Beyond Milk and Cookies

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Camps are a great way to boost your stable’s income in the summer months. But if your vision of summer camp is limited to little people happily brushing ponies, maybe you should expand it to include some camp sessions for big people.

Just like kids, adults thrive on the camp experience—the chance to be immersed in riding and horse care for days on end, and to meet and make friends with people who share their passion. But most aren’t eager to ride with kids (especially hotshot kids), and off-the-horse activities designed for kids don’t meet their needs.

Tap this market by running adults-only camp sessions and clinics. What are the secrets??Listen to some professionals who have successfully run adult camps explain how to schedule these events, what to offer, and more.

Season Stretchers

Many barns schedule adult camps in early or late summer, when kids are wrapping up or heading back to school. In effect, the adults extend the summer like a resort “shoulder season.” For example, at Fox Chase Farm in Middleburg, Virginia, owner/director Maureen Hanley runs five-day adult day camps in late August. At Paddington Station in Potter Valley, California, adult camps run in mid-June and mid-August. While Paddington offers weeklong sessions, owner Helen Johnson says weekend camps are increasingly popular with adults who work and have trouble getting away for a week.

William Woods University in Fulton, Missouri, has an adult camp session in mid-June. Director Laura Ward says the university used to run adult and children’s camps in the same Monday-to-Friday format, but enrollment in the adult session doubled when it switched to a long weekend. Campers now arrive on Wednesday night and stay through Sunday morning.

Who Will Come

“Most adults in our camps are beginners who want to improve their basics,” says Johnson of Paddington Station, where the program is geared toward eventing and dressage. “More experienced adults are more likely to go to a clinic,” to receive more intensive instruction in a specific event.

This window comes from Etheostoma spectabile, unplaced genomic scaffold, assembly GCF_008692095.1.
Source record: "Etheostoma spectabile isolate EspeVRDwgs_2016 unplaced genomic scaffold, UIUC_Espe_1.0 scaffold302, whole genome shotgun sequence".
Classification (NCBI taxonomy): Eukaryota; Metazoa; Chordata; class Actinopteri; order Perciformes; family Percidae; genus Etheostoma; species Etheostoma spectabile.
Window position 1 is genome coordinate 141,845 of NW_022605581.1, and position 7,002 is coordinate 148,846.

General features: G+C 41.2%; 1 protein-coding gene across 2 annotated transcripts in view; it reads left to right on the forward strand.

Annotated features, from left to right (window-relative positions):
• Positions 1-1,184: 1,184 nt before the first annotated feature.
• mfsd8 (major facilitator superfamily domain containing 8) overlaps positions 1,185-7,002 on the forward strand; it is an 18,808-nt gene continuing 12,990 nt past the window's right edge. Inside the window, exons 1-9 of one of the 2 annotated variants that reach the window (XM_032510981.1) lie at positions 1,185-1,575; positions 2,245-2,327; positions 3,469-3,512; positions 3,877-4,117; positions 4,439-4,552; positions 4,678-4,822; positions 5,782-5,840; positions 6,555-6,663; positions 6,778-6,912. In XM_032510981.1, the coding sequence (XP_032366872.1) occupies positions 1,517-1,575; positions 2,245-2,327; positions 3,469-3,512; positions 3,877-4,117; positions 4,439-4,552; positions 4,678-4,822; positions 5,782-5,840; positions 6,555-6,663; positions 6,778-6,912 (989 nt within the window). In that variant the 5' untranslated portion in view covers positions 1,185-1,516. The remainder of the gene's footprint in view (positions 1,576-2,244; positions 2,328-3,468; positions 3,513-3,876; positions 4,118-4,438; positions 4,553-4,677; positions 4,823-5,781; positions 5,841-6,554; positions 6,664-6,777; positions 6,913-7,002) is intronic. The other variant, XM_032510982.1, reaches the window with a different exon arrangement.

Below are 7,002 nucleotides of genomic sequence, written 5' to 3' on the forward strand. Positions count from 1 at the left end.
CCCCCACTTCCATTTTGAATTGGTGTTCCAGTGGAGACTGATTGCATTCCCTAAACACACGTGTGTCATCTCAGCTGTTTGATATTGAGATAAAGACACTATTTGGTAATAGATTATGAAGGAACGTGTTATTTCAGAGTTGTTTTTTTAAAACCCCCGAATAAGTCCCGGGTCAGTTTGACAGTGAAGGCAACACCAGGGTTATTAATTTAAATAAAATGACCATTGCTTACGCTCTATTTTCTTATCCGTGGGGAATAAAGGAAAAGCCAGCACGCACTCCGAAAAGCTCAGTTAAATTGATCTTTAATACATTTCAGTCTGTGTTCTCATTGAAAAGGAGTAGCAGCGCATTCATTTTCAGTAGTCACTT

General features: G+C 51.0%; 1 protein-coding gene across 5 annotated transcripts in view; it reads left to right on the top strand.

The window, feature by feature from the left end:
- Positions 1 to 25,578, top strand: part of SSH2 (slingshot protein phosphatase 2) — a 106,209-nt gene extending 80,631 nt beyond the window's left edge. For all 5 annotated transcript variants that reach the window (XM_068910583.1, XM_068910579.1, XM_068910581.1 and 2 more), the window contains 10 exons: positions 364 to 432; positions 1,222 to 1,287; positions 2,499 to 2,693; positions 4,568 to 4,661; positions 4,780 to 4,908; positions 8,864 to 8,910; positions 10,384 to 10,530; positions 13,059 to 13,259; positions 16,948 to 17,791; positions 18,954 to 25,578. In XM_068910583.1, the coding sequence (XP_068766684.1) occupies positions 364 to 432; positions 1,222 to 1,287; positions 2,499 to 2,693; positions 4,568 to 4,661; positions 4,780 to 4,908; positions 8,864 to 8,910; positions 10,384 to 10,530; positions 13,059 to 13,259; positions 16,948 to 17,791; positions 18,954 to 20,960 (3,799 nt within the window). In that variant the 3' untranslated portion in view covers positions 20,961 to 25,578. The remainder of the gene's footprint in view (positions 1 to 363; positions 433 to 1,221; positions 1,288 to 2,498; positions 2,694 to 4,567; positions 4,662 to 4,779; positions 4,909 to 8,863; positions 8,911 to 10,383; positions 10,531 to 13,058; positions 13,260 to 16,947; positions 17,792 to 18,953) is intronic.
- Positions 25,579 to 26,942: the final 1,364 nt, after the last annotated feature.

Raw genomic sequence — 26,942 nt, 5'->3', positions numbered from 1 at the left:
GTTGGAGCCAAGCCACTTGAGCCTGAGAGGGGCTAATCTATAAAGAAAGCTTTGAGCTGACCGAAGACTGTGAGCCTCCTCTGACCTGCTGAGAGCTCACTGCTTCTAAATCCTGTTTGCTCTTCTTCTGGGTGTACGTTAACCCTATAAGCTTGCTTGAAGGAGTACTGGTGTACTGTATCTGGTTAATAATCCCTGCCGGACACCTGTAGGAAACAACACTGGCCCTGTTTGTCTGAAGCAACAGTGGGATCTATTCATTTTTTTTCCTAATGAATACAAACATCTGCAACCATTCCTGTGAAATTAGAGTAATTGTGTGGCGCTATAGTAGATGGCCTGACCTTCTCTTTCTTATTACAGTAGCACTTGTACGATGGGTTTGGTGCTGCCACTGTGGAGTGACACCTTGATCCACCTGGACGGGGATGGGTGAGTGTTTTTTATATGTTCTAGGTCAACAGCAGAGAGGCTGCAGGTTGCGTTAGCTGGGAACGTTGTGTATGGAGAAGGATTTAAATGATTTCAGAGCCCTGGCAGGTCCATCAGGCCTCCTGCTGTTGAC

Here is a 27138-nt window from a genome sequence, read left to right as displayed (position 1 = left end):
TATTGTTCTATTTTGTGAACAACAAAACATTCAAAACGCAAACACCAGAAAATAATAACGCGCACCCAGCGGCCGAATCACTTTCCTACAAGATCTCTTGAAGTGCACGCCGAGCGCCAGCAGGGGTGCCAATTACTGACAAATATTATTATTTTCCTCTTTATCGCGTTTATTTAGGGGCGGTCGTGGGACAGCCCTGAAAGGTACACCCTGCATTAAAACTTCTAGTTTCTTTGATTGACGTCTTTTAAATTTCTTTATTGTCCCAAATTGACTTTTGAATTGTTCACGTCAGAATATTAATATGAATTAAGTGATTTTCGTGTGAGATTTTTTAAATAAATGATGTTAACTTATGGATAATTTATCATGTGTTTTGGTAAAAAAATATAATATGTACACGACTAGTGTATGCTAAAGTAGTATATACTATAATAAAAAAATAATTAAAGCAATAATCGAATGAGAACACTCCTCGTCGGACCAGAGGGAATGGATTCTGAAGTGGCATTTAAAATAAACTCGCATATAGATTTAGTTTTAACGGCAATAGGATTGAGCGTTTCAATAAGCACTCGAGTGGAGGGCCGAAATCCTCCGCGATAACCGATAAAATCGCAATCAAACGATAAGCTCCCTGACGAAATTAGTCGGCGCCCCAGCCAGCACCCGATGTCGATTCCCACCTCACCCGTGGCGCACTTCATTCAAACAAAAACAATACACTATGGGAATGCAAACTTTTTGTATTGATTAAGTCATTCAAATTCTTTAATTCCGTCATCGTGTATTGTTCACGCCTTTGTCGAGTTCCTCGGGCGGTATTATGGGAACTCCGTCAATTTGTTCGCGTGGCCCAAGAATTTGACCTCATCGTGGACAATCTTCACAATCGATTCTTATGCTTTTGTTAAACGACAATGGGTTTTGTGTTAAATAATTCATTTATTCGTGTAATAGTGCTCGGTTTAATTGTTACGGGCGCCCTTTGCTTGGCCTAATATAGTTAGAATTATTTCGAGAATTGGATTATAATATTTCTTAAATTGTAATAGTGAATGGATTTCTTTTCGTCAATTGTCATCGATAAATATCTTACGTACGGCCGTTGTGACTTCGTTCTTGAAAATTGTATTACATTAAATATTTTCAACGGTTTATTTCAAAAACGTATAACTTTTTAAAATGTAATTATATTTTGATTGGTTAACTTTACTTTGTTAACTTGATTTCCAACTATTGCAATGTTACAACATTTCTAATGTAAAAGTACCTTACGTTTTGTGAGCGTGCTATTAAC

But the camp-clinic distinction isn’t always so clear—some “camps” are really clinics. And both formats attract adults.

At William Woods, the adult camp draws beginners, riders returning to the sport after many years, and people who are thinking of buying a horse, says Ward. Campers can choose among three disciplines offered by the university staff—hunt seat, saddle seat or Western. But William Woods also hosts a three-day-weekend Adult Rider Dressage Camp, sponsored by the Kansas City Dressage Society (KCDS) and the Columbia Combined Training and Dressage Association (CCTDA). This camp offers intensive instruction by several clinicians and draws more experienced riders.

What to Offer

Your particular program depends on your facilities, your staff—and what you want to deal with.

Fox Chase runs day camps only; at this hunt-seat barn, campers arrive at 9 and are gone by 5. Johnson, whose 75-acre ranch is set in a picturesque part of northern California, offers overnight stays in cabin-like tents with cots. Campers shower in her house and get breakfast, sandwiches for lunch, and an evening meal.

At William Woods, kids who attend junior camps stay overnight in dorms and eat in the campus dining hall, but adult campers find and pay separately for their own meals and lodging. This arrangement is less trouble for the school, and the adults prefer it. Ward includes information from the local chamber of commerce in her information package and also offers personal suggestions for restaurants.

Your horses or theirs? Most of Johnson’s campers ride her horses, but she’s happy to work with those who bring their own. At William Woods, adult campers ride university school horses, even if they have horses of their own. “Given the short time we have, and the variety of levels and disciplines, dealing with horses as well as riders would be too much,” Ward says. But riders at the KCDS weekend camp bring their own horses and stable them at the university.

Your facilities and staff will also determine the number of campers you accept. Six to eight seems to be a workable number for many camp sessions. Johnson generally limits groups to eight, so that she and her assistant instructor can give riders individual attention. Hanley likewise keeps groups small. William Woods had 20 riders in its adult camp last year. But Ward notes that the riders were more or less evenly divided into three smaller groups, each with its own instructor, for the three disciplines offered at this camp.

Riding Sessions

Most camp programs schedule morning and afternoon riding sessions, with a variety of demonstrations and activities sandwiched between rides or, in some cases, in the evening. While that format isn’t really different from a children’s camp, the content often is. Adult camps are more in-depth and informative than kids' camps.